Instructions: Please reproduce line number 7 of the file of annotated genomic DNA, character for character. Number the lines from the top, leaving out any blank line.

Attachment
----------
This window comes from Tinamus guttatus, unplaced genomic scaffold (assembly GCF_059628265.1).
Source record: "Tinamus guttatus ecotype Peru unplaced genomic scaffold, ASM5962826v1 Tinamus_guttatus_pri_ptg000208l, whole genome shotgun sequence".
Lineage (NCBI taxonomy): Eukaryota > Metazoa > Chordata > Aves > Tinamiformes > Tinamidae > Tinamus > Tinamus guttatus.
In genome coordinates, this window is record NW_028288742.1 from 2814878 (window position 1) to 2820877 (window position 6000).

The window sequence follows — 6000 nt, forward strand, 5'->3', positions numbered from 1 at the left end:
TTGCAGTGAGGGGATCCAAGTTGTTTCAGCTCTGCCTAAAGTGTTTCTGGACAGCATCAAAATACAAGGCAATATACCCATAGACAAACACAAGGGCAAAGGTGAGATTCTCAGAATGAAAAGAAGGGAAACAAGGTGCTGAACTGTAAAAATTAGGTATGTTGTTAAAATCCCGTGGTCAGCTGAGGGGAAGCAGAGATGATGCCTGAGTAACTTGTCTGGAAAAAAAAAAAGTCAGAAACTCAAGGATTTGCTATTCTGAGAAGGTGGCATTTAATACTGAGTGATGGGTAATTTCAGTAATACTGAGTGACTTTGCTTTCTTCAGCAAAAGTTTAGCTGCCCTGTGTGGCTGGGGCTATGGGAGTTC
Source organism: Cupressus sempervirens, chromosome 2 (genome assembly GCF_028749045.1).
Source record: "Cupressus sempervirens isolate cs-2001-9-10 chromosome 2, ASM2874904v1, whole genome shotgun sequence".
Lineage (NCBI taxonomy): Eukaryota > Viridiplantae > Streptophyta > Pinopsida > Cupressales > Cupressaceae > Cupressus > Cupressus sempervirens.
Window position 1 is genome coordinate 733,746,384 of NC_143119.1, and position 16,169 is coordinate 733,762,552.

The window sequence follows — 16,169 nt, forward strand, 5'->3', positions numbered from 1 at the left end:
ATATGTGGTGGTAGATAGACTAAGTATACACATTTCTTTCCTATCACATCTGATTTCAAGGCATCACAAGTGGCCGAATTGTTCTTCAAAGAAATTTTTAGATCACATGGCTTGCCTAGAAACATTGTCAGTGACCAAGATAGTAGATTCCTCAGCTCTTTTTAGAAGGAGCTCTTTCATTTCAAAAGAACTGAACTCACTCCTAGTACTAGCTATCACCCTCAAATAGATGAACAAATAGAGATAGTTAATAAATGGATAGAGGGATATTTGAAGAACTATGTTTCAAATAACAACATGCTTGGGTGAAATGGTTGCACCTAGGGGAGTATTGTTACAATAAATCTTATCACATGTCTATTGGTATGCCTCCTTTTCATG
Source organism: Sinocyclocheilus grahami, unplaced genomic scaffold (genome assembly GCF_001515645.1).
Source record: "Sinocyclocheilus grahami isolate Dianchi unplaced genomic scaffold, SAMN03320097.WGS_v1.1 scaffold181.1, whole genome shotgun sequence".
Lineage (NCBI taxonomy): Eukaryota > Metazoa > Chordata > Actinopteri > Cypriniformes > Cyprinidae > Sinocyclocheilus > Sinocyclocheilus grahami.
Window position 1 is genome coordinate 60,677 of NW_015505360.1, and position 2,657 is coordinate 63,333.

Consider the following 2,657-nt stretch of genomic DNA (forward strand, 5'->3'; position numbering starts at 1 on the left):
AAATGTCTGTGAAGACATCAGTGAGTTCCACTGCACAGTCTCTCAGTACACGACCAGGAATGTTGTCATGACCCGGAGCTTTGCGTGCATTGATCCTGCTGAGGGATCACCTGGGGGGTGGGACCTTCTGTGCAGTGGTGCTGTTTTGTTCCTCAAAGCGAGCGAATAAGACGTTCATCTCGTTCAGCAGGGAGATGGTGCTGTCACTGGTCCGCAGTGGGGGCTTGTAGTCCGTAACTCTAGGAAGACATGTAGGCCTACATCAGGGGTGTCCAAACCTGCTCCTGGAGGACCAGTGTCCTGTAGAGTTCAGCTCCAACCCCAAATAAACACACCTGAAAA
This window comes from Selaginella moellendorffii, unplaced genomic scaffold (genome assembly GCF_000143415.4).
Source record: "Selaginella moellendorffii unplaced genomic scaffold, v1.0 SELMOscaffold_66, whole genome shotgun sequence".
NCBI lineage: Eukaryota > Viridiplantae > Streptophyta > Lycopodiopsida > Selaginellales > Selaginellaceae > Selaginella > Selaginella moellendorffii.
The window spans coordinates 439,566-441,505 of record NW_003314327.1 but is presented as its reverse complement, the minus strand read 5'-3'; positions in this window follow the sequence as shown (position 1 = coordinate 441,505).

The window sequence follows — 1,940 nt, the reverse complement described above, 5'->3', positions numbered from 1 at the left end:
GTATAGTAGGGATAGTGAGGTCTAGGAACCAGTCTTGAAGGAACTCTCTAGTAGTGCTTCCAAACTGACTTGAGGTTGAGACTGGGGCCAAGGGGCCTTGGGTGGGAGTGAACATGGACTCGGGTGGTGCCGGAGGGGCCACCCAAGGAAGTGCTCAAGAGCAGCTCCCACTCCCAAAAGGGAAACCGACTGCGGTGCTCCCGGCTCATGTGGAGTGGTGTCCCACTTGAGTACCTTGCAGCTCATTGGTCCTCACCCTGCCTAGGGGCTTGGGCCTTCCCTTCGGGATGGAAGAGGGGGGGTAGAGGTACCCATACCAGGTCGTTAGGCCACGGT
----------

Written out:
Source organism: Cupressus sempervirens, chromosome 2 (genome assembly GCF_028749045.1).